Calculated mean arterial blood pressure in critically ill neonates

Basic Res Cardiol. Jan-Feb 1993;88(1):80-5. doi: 10.1007/BF00788533.

Abstract

Mean arterial pressure (MAP) is the area under the pressure wave form averaged over the cardiac cycle. A widely used rule of thumb to estimate MAP of peripheral arterial pressure waves in adults is adding one-third of the pulse pressure (PP) to diastolic arterial pressure (DAP). However, radial artery pressure waves in newborns differ from those in adults and resemble proximal aortic pressure waves, so that the above-mentioned calculation of MAP may not be correct. The present study was set up to obtain an arithmetical approximation to derive MAP from blood pressure waves measured in the radial artery of the neonate. We accurately recorded about 300 invasively obtained blood pressure curves in the radial artery of 10 neonates admitted for intensive care. We found that MAP in the radial artery in these neonates can be well approximated by adding 46.6% PP to DAP (range 43.0-50.1%). We suggest that the rule of thumb to derive MAP from radial artery waves in the neonate to be approximately the average of systolic and diastolic pressure, as opposed to adding one-third of the pulse pressure to the diastolic value in the adult.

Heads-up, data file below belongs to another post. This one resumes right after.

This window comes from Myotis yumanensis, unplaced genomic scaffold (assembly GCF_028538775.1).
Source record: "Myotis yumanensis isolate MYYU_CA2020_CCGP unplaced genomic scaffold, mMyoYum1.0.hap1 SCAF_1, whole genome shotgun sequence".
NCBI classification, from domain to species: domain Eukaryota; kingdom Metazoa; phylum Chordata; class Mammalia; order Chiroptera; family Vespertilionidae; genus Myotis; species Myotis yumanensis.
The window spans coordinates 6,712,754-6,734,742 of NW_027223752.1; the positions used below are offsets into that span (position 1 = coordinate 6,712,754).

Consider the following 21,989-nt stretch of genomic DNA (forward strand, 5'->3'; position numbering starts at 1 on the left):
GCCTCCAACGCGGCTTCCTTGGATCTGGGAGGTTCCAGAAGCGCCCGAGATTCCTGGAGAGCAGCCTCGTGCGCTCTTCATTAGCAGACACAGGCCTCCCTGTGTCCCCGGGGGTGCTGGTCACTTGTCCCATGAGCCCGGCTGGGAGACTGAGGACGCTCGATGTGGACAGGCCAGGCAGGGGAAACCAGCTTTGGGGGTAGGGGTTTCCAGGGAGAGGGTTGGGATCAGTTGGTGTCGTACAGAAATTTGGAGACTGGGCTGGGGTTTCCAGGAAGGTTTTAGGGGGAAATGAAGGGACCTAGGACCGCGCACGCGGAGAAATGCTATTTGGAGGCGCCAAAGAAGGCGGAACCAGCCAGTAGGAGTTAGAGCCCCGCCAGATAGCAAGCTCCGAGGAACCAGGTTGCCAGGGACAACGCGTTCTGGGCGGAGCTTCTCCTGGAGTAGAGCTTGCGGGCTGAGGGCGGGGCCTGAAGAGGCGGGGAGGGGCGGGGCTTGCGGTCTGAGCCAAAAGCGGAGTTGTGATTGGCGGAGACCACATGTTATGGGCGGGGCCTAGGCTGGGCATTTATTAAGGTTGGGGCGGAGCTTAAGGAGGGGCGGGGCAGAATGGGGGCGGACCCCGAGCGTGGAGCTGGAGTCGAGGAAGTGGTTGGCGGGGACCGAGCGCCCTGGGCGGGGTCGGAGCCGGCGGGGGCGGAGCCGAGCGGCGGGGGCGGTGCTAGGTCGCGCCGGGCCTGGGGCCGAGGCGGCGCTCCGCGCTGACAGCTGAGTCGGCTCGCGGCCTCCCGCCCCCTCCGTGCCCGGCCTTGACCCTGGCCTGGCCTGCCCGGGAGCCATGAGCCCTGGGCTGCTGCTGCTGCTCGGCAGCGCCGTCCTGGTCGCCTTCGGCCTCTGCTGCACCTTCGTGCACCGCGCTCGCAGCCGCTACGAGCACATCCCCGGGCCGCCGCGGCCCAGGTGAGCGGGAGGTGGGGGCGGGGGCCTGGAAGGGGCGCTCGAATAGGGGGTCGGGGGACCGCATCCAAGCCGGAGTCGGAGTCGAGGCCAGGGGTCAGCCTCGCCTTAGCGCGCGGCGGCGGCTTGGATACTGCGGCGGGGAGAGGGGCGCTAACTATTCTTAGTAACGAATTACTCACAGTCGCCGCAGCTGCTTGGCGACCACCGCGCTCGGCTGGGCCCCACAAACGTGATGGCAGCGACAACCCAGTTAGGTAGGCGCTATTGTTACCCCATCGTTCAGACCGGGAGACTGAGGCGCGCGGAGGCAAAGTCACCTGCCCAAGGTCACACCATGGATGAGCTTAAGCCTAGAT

MeSH terms

  • Blood Pressure Determination / methods*
  • Blood Pressure*
  • Critical Care*
  • Diastole
  • Humans
  • Infant, Newborn / physiology*
  • Respiration Disorders / therapy
  • Systole